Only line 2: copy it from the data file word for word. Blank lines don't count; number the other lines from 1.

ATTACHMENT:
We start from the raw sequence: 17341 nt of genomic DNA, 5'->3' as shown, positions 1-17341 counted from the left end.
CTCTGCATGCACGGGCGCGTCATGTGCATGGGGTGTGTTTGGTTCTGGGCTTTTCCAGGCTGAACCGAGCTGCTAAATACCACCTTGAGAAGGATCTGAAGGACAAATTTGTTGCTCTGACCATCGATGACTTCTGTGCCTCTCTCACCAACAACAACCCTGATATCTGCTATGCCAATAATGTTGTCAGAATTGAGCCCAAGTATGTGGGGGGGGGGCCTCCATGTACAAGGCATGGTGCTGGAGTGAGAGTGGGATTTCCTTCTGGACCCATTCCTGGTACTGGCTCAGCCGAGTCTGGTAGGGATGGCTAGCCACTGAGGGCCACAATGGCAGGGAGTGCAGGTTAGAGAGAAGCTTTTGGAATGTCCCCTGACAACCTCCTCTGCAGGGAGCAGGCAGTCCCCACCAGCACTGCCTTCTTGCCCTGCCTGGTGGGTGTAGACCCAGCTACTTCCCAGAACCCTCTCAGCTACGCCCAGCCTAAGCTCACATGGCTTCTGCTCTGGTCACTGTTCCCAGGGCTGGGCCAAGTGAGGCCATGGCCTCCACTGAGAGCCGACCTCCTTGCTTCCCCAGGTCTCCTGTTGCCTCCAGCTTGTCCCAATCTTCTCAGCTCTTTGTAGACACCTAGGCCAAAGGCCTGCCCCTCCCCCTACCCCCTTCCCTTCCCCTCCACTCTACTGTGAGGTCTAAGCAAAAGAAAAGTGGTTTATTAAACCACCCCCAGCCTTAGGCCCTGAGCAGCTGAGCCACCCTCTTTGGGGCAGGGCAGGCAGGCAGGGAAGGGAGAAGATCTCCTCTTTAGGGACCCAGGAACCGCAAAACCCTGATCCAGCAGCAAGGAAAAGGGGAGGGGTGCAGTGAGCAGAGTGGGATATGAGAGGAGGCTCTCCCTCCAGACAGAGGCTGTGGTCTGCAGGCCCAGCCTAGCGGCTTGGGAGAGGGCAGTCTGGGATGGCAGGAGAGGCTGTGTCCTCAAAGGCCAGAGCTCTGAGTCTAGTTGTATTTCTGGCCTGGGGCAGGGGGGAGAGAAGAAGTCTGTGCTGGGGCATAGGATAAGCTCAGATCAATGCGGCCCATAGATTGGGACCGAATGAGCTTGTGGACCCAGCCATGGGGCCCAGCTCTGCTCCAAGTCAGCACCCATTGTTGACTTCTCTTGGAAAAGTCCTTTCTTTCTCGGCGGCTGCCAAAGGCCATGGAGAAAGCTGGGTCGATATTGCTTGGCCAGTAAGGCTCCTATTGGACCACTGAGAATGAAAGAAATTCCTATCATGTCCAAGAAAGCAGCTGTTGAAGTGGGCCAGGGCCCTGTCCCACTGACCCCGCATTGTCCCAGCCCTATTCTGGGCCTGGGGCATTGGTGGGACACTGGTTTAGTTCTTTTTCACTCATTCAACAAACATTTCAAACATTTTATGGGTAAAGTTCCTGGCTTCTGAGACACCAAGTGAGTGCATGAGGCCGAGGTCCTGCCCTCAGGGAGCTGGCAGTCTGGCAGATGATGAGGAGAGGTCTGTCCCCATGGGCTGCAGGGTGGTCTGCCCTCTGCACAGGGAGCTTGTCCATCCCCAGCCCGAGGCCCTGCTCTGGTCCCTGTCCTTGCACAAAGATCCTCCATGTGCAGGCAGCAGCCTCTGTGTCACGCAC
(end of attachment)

CTCTGCATGCACGGGCGCGTCATGTGCATGGGGTGTGTTTGGTTCTGGGCTTTTCCAGGCTGAACCGAGCTGCTAAATACCACCTTGAGAAGGATCTGAAGGACAAATTTGTTGCTCTGACCATCGATGACTTCTGTGCCTCTCTCACCAACAACAACCCTGATATCTGCTATGCCAATAATGTTGTCAGAATTGAGCCCAAGTATGTGGGGGGGGGGCCTCCATGTACAAGGCATGGTGCTGGAGTGAGAGTGGGATTTCCTTCTGGACCCATTCCTGGTACTGGCTCAGCCGAGTCTGGTAGGGATGGCTAGCCACTGAGGGCCACAATGGCAGGGAGTGCAGGTTAGAGAGAAGCTTTTGGAATGTCCCCTGACAACCTCCTCTGCAGGGAGCAGGCAGTCCCCACCAGCACTGCCTTCTTGCCCTGCCTGGTGGGTGTAGACCCAGCTACTTCCCAGAACCCTCTCAGCTACGCCCAGCCTAAGCTCACATGGCTTCTGCTCTGGTCACTGTTCCCAGGGCTGGGCCAAGTGAGGCCATGGCCTCCACTGAGAGCCGACCTCCTTGCTTCCCCAGGTCTCCTGTTGCCTCCAGCTTGTCCCAATCTTCTCAGCTCTTTGTAGACACCTAGGCCAAAGGCCTGCCCCTCCCCCTACCCCCTTCCCTTCCCCTCCACTCTACTGTGAGGTCTAAGCAAAAGAAAAGTGGTTTATTAAACCACCCCCAGCCTTAGGCCCTGAGCAGCTGAGCCACCCTCTTTGGGGCAGGGCAGGCAGGCAGGGAAGGGAGAAGATCTCCTCTTTAGGGACCCAGGAACCGCAAAACCCTGATCCAGCAGCAAGGAAAAGGGGAGGGGTGCAGTGAGCAGAGTGGGATATGAGAGGAGGCTCTCCCTCCAGACAGAGGCTGTGGTCTGCAGGCCCAGCCTAGCGGCTTGGGAGAGGGCAGTCTGGGATGGCAGGAGAGGCTGTGTCCTCAAAGGCCAGAGCTCTGAGTCTAGTTGTATTTCTGGCCTGGGGCAGGGGGGAGAGAAGAAGTCTGTGCTGGGGCATAGGATAAGCTCAGATCAATGCGGCCCATAGATTGGGACCGAATGAGCTTGTGGACCCAGCCATGGGGCCCAGCTCTGCTCCAAGTCAGCACCCATTGTTGACTTCTCTTGGAAAAGTCCTTTCTTTCTCGGCGGCTGCCAAAGGCCATGGAGAAAGCTGGGTCGATATTGCTTGGCCAGTAAGGCTCCTATTGGACCACTGAGAATGAAAGAAATTCCTATCATGTCCAAGAAAGCAGCTGTTGAAGTGGGCCAGGGCCCTGTCCCACTGACCCCGCATTGTCCCAGCCCTATTCTGGGCCTGGGGCATTGGTGGGACACTGGTTTAGTTCTTTTTCACTCATTCAACAAACATTTCAAACATTTTATGGGTAAAGTTCCTGGCTTCTGAGACACCAAGTGAGTGCATGAGGCCGAGGTCCTGCCCTCAGGGAGCTGGCAGTCTGGCAGATGATGAGGAGAGGTCTGTCCCCATGGGCTGCAGGGTGGTCTGCCCTCTGCACAGGGAGCTTGTCCATCCCCAGCCCGAGGCCCTGCTCTGGTCCCTGTCCTTGCACAAAGATCCTCCATGTGCAGGCAGCAGCCTCTGTGTCACGCAC